What is dissociative amnesia?

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Dissociative amnesia is classified by the Diagnostic and Statistical Manual of Mental Disorders , 4th Edition, Text Revision, also known as the DSM-IV-TR as one of the dissociative disorders, which are mental disorders in which the normally well-integrated functions of memory, identity, perception, or consciousness are separated (dissociated). The dissociative disorders are usually associated with trauma in the recent or distant past, or with an intense internal conflict that forces the mind to separate incompatible or unacceptable knowledge, information, or feelings. In dissociative amnesia, the continuity of the patient’s memory is disrupted. Patients with dissociative amnesia have recurrent episodes in which they forget important personal information or events, usually connected with trauma or severe stress. The information that is lost to the patient’s memory is usually too extensive to be attributed to ordinary absentmindedness or forgetfulness related to aging. Dissociative amnesia was formerly called “psychogenic amnesia”.

Amnesia is a symptom of other medical and mental disorders; however, the patterns of amnesia are different, depending on the cause of the disorder. Amnesia associated with head trauma is typically both retrograde (the patient has no memory of events shortly before the head injury) and anterograde (the patient has no memory of events after the injury). The amnesia that is associated with seizure disorders is sudden onset. Amnesia in patients suffering from delirium or dementia occurs in the context of extensive disturbances of the patient’s cognition (knowing), speech, perceptions, emotions, and behaviors. Amnesia associated with substance abuse, which is sometimes called “blackouts” typically affects only short-term memory and is irreversible. In dissociative amnesia, in contrast to these other conditions, the patient’s memory loss is almost always anterograde, which means that it is limited to the period following the traumatic event(s). In addition, patients with dissociative amnesia do not have problems learning new information.

Dissociative amnesia as a symptom occurs in patients diagnosed with dissociative fugue and dissociative identity disorder . If the patient’s episodes of dissociative amnesia occur only in the context of these disorders, a separate diagnosis of dissociative amnesia is not made.

atients with dissociative amnesia usually report a gap or series of gaps in their recollection of their life history. The gaps are usually related to episodes or abuse or equally severe trauma, although some persons with dissociative amnesia also lose recall of their own suicide attempts, episodes of self-mutilation, or violent behavior.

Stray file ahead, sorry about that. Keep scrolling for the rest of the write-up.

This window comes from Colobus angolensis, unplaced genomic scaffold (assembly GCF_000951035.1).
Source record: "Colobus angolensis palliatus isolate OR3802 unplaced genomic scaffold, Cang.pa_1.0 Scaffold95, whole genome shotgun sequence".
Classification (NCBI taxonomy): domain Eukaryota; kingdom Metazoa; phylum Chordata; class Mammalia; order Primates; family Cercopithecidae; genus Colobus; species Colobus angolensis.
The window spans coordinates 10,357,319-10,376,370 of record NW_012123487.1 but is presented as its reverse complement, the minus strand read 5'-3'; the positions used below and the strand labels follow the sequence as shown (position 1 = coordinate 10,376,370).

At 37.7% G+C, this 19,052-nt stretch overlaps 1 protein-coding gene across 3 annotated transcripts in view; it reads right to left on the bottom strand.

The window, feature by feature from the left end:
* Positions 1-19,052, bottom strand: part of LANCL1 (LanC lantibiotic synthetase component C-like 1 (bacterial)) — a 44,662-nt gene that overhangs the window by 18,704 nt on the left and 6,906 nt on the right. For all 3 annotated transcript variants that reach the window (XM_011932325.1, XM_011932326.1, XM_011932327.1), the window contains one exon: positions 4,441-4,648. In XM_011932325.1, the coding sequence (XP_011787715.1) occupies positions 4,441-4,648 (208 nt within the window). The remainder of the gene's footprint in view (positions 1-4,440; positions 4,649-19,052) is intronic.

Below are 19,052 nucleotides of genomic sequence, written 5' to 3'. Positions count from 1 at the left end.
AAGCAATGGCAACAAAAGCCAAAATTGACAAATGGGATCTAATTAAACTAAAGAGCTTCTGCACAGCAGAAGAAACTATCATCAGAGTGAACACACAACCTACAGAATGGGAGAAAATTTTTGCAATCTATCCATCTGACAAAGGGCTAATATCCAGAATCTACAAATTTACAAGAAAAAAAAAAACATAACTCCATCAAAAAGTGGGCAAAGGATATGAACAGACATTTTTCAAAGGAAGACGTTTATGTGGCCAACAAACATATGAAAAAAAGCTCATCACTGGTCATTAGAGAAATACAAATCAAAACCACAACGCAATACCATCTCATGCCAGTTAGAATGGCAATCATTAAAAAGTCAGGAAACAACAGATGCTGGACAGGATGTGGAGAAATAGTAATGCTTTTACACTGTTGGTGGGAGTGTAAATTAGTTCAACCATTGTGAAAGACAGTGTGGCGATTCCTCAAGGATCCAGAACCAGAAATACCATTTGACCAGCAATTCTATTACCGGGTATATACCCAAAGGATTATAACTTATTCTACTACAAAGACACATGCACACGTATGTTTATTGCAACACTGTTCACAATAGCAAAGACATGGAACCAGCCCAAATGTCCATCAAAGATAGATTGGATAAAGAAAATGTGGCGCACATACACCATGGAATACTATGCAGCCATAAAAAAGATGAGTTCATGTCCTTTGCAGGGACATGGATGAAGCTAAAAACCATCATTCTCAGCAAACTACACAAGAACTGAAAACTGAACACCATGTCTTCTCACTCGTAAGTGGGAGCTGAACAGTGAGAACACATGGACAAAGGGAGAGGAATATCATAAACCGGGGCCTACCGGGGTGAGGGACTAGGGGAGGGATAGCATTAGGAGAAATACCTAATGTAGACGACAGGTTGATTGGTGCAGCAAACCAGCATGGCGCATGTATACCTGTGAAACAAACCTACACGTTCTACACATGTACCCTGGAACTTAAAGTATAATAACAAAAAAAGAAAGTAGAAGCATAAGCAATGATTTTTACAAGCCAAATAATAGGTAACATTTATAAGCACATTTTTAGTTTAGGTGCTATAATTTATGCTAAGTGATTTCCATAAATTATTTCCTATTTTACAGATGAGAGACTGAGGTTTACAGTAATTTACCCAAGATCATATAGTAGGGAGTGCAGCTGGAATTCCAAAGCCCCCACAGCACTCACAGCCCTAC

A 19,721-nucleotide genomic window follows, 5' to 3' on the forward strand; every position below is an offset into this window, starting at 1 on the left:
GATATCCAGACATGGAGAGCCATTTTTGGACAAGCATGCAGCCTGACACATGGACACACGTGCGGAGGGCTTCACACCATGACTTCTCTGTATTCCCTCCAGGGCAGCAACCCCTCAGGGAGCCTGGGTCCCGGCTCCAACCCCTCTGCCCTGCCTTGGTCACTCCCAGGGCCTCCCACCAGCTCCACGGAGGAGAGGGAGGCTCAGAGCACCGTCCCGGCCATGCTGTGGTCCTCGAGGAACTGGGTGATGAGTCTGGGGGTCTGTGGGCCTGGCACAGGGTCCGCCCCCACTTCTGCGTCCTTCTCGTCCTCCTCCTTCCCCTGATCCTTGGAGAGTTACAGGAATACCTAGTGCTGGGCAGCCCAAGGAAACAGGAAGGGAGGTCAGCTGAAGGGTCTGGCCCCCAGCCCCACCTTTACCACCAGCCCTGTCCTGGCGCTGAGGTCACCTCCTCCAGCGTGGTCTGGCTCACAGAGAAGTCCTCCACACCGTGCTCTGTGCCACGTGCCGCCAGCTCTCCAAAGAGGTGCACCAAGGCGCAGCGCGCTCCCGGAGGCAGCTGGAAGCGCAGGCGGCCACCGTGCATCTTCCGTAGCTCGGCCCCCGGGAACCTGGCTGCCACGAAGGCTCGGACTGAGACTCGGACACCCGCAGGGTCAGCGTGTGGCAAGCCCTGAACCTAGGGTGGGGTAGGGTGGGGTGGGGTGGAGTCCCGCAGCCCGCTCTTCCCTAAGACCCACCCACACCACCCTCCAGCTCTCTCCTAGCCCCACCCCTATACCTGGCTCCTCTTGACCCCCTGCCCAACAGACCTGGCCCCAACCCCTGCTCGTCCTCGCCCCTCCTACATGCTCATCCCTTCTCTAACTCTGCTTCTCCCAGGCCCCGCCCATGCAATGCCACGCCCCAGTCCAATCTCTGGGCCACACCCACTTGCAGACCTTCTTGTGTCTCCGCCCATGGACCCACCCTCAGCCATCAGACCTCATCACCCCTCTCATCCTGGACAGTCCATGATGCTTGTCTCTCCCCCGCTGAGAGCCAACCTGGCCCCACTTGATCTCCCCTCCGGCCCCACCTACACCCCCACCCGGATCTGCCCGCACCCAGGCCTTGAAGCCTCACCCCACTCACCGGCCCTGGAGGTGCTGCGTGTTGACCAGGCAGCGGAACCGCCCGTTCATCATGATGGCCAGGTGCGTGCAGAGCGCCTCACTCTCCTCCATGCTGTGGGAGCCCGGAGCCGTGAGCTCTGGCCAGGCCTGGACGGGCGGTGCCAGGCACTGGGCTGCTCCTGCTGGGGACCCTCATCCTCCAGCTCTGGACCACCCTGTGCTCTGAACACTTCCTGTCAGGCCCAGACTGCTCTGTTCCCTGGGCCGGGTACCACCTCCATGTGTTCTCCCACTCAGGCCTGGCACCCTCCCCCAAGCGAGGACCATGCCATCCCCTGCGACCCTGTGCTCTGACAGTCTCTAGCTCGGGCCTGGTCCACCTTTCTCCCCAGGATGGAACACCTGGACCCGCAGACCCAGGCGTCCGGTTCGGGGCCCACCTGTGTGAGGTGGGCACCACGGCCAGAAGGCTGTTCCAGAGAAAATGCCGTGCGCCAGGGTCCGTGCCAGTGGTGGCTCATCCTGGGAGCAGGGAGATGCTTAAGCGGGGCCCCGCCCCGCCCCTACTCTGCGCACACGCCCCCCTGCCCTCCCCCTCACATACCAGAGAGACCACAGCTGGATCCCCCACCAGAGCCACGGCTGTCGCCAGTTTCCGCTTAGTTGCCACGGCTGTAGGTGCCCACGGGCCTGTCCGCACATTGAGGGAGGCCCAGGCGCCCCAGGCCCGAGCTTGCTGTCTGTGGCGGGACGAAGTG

Five different patterns of memory loss have been reported in patients with dissociative amnesia:

  • Localised. The patient cannot recall events that took place within a limited period of time (usually several hours or 1–2 days) following a traumatic event. For example, some survivors of the World Trade Center attacks do not remember how they got out of the damaged buildings or what streets they took to get away from the area.
  • Selective. The patient can remember some, but not all of the events that took place during a limited period of time. For example, a veteran of D-Day (June 6, 1944) may recall some details, such as eating a meal on the run or taking prisoners, but not others (seeing a close friend hit or losing a commanding officer).
  • Generalised. The person cannot recall anything in his/her entire life. Persons with generalized amnesia are usually found by the police or taken by others to a hospital emergency room.
  • Continuous. The amnesia covers the entire period without interruption from a traumatic event in the past to the present.
  • Systematised. The amnesia covers only certain categories of information, such as all memories related to a certain location or to a particular person.

Most patients diagnosed with dissociative amnesia have either localised or selective amnesia. Generalized amnesia is extremely rare. Patients with generalized, continuous, or systematized amnesia are usually eventually diagnosed as having a more complex dissociative disorder, such as dissociative identity disorder (DID).

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